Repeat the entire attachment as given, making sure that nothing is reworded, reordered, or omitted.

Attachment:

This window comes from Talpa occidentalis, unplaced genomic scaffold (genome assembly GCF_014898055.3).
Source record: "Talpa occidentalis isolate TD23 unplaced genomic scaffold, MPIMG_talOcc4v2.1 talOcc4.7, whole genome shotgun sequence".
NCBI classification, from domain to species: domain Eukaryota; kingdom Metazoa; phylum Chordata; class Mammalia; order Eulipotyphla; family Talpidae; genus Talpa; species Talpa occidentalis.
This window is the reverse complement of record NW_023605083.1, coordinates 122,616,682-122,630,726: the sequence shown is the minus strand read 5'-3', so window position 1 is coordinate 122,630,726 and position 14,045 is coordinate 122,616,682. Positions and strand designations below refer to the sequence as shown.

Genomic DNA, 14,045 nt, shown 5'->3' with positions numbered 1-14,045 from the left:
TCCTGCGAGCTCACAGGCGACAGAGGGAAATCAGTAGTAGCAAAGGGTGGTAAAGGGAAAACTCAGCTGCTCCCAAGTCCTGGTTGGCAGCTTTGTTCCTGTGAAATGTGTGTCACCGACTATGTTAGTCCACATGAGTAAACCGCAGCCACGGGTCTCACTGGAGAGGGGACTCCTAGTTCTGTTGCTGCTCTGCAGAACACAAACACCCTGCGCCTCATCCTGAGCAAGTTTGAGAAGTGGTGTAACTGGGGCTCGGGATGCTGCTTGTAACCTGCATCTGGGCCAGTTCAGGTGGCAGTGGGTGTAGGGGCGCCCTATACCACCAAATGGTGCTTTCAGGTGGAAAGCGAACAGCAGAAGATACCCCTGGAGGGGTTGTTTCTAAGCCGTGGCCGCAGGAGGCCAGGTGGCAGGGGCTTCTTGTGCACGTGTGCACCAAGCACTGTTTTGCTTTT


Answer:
This window comes from Talpa occidentalis, unplaced genomic scaffold (genome assembly GCF_014898055.3).
Source record: "Talpa occidentalis isolate TD23 unplaced genomic scaffold, MPIMG_talOcc4v2.1 talOcc4.7, whole genome shotgun sequence".
NCBI classification, from domain to species: domain Eukaryota; kingdom Metazoa; phylum Chordata; class Mammalia; order Eulipotyphla; family Talpidae; genus Talpa; species Talpa occidentalis.
This window is the reverse complement of record NW_023605083.1, coordinates 122,616,682-122,630,726: the sequence shown is the minus strand read 5'-3', so window position 1 is coordinate 122,630,726 and position 14,045 is coordinate 122,616,682. Positions and strand designations below refer to the sequence as shown.

Genomic DNA, 14,045 nt, shown 5'->3' with positions numbered 1-14,045 from the left:
TCCTGCGAGCTCACAGGCGACAGAGGGAAATCAGTAGTAGCAAAGGGTGGTAAAGGGAAAACTCAGCTGCTCCCAAGTCCTGGTTGGCAGCTTTGTTCCTGTGAAATGTGTGTCACCGACTATGTTAGTCCACATGAGTAAACCGCAGCCACGGGTCTCACTGGAGAGGGGACTCCTAGTTCTGTTGCTGCTCTGCAGAACACAAACACCCTGCGCCTCATCCTGAGCAAGTTTGAGAAGTGGTGTAACTGGGGCTCGGGATGCTGCTTGTAACCTGCATCTGGGCCAGTTCAGGTGGCAGTGGGTGTAGGGGCGCCCTATACCACCAAATGGTGCTTTCAGGTGGAAAGCGAACAGCAGAAGATACCCCTGGAGGGGTTGTTTCTAAGCCGTGGCCGCAGGAGGCCAGGTGGCAGGGGCTTCTTGTGCACGTGTGCACCAAGCACTGTTTTGCTTTT